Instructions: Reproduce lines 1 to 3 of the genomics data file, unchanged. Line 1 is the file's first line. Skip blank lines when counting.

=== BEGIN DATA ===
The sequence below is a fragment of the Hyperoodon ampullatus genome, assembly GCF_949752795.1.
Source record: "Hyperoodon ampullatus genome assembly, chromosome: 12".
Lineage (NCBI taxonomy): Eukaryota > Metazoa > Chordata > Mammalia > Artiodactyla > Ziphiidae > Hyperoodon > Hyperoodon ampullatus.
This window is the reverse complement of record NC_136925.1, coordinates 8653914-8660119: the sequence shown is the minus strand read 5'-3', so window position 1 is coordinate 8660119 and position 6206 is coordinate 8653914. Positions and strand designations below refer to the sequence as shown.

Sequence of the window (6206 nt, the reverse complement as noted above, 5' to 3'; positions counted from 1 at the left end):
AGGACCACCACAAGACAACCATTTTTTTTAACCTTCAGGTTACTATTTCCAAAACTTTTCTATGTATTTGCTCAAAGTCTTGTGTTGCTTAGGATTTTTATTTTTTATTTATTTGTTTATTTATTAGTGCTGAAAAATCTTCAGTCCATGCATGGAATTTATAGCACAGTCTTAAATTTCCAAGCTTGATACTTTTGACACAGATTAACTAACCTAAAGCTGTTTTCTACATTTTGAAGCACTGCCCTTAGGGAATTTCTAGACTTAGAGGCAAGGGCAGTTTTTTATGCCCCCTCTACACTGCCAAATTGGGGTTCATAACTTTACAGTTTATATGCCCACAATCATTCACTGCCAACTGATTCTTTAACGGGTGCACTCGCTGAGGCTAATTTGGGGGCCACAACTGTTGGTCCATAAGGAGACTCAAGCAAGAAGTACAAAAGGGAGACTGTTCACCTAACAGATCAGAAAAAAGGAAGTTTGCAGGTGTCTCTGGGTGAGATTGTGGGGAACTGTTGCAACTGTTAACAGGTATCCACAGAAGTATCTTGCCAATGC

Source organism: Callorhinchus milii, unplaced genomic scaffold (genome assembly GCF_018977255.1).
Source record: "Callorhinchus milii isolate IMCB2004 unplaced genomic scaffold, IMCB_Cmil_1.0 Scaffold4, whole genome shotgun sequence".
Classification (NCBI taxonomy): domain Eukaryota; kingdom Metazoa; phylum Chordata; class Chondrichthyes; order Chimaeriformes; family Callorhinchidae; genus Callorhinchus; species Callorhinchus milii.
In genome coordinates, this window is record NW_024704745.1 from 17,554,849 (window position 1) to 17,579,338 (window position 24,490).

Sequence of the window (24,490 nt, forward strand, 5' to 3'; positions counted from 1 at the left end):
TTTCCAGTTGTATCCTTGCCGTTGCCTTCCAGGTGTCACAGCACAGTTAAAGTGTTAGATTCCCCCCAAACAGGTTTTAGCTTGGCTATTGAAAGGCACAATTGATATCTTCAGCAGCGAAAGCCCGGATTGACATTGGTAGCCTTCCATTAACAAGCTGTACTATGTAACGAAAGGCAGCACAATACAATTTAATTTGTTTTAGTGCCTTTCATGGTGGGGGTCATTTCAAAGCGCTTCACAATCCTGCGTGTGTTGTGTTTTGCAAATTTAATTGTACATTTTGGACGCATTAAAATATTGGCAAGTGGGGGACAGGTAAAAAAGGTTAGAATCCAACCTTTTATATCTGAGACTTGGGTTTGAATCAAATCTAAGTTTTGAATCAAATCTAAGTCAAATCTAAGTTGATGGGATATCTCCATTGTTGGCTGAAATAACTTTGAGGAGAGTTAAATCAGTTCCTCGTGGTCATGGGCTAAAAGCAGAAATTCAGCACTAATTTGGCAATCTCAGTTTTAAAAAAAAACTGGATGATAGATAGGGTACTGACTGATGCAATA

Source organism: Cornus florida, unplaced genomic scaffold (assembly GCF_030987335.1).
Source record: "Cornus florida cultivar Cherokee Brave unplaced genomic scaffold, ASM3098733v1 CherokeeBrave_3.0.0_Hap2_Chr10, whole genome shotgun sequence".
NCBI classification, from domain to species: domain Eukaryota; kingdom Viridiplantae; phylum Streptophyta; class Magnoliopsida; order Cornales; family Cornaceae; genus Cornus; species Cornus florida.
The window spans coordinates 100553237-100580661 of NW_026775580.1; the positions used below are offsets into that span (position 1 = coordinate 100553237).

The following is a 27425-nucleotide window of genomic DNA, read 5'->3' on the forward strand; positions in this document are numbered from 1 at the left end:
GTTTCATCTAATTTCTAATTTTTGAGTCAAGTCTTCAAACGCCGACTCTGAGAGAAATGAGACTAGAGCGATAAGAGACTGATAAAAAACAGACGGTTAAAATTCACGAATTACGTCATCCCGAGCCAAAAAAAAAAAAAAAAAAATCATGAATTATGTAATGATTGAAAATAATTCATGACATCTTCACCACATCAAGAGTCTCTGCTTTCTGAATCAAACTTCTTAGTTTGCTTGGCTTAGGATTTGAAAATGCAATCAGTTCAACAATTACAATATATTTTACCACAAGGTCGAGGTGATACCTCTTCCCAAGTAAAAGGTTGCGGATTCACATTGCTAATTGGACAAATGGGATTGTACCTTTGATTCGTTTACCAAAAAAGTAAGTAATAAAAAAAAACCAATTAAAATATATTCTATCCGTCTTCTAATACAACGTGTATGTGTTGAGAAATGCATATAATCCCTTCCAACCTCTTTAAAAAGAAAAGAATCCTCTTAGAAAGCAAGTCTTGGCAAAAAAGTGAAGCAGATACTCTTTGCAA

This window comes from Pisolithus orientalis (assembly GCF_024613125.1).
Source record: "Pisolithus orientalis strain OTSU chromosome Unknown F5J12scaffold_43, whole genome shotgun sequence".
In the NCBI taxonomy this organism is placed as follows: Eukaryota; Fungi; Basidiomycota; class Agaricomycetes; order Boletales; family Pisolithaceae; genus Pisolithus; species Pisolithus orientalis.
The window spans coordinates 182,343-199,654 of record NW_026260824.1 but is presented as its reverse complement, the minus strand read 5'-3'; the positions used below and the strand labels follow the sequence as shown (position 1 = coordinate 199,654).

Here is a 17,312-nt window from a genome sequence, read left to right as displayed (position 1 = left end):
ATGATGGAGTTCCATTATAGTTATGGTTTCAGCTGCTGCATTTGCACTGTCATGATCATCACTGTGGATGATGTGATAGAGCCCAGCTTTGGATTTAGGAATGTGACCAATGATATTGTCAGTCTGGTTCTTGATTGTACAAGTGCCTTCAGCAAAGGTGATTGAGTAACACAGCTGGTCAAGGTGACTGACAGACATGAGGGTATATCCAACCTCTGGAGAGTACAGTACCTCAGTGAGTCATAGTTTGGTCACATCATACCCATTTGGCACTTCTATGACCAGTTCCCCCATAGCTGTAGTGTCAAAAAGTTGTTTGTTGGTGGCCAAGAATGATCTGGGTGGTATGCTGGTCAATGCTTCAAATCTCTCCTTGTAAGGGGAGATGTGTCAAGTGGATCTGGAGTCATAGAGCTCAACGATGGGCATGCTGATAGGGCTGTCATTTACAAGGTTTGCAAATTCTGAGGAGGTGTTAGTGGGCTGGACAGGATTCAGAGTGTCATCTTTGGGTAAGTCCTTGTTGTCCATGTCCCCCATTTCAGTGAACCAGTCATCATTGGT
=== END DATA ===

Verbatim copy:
The sequence below is a fragment of the Hyperoodon ampullatus genome, assembly GCF_949752795.1.
Source record: "Hyperoodon ampullatus genome assembly, chromosome: 12".
Lineage (NCBI taxonomy): Eukaryota > Metazoa > Chordata > Mammalia > Artiodactyla > Ziphiidae > Hyperoodon > Hyperoodon ampullatus.